- Include a pdf of your draft to insure there is an accurate depiction of your IPA characters.
- Use slash brackets as in /i/ for a broad or phonemic transcription. Use square brackets as in [i] for a narrow or phonetic transcription. Use angle brackets for words or letters as they are commonly spelled as in .
Author Biography Guidelines
- Write an author biography under 100 words.
- Use third-person and use a simple, business-like tone. See a current volume of the VSR for examples.
- Use the acknowledgments section to thank others. Do not include a thank you note in the biography.
- Abbreviate degrees without periods (for example, PhD, DMA, MFA, MA, BFA, and BM).
- Do not capitalize degree subjects unless the degree is in a language (for example, MFA in theatre, BA in French, BFA in acting, MA in linguistics, PhD in English, EdD in music education).
- Capitalize formal titles. Informal descriptions are NOT capitalized.
Jane Smith is an Associate Professor of Theatre at State University.
Jane Smith is a theatre professor and a voice coach.
Most Commonly Needed Citation and Reference Information
- Use the Chicago Author-Date Style from The Chicago Manual of Style (17th ed.).
- Use citations inside the paragraph. A citation after a quote looks like this: (Last Name Year, Page number) Example: “This is a quotation” (Smith 2018, 32).
- Do not use endnotes or footnotes to cite and reference sources.
- Do not use Ibid in any way or form in referencing sources.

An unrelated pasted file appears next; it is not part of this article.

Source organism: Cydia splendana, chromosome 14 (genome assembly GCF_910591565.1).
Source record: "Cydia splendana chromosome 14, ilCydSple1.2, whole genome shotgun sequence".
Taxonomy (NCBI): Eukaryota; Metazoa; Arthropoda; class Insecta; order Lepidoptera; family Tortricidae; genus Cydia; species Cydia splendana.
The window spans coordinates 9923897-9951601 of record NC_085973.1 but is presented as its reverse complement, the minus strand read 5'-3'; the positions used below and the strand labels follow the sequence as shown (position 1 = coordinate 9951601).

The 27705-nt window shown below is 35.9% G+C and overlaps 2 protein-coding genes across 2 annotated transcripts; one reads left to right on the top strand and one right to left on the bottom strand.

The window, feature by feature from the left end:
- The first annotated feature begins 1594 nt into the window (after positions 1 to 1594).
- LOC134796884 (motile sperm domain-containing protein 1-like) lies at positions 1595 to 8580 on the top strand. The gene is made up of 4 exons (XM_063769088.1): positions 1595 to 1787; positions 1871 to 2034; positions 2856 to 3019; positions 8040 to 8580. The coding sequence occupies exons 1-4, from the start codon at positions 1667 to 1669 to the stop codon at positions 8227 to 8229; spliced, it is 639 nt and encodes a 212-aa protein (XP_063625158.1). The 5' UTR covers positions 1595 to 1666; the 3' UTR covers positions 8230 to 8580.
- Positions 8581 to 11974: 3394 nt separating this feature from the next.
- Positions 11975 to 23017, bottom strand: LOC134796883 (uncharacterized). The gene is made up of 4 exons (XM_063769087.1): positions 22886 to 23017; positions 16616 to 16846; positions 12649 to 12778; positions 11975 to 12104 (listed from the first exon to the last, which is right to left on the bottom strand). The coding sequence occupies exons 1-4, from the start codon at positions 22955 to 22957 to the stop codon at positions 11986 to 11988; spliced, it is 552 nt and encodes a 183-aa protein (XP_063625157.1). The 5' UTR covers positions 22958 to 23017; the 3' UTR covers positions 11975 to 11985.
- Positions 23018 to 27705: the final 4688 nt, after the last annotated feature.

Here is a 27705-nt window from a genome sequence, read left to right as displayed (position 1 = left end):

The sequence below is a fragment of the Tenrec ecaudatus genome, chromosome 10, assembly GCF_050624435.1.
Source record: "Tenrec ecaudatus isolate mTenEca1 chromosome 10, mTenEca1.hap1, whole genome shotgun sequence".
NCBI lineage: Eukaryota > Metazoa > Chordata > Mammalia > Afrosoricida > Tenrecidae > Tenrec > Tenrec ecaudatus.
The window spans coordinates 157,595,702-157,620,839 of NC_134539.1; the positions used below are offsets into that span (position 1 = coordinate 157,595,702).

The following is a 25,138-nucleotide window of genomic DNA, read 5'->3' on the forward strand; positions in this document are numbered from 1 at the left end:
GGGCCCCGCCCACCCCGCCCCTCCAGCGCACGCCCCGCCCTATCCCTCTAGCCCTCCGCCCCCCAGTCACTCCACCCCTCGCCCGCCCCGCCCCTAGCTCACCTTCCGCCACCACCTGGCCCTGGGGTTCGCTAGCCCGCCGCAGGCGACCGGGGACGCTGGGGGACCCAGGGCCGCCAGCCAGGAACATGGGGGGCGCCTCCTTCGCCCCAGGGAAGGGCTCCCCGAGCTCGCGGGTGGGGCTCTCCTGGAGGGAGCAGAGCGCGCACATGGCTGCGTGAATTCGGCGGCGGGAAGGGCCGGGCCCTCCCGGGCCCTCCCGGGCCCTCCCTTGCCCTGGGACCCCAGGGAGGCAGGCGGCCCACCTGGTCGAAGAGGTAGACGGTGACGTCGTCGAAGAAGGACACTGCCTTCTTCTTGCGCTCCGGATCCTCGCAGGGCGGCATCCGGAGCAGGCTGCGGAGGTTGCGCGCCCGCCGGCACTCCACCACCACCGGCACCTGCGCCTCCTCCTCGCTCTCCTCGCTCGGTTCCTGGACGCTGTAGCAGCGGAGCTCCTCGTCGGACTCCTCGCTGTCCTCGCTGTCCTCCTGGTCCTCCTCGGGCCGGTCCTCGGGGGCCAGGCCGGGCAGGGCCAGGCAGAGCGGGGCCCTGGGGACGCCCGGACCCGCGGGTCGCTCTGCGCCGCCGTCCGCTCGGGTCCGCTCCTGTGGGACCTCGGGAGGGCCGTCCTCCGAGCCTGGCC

- Do use an indented (or block) quotation for quotations over 40 words.
Book references look like this:
Doe, Jane. 2018. Book Title: The Subtitle. Location: Publisher
Journal references look like this:
Smith, John. 2018. “Article Title: The Subtitle.” Journal Title in Full 10 (1): 30–40. doi:xxxxxxxxxxxxxxxxx.
Online article references look like this:
Baker, Michael. 2018. “Title of Article.” Newspaper, March 12. http://xxxxxxxxxxxxxx.
Websites without an author references look like this:
Title of Organization. 2018. “About Organization.” Accessed March 12. http://xxxxxxxxxxxxxx.
Conference references look like this:
Lopez, Elizabeth. 2018. “Title of Paper.” Presented at the annual meeting for the Society of XXXX, Location, February 21–24.
Workshop references look like this:
Jones, Mary. 2018. "Title of Lesson." Presented at the Organization XXXX workshop Title of Workshop, Location, January 3-4.
For a detailed overview of the most frequently used citation and reference examples for the Chicago Author-Date referencing style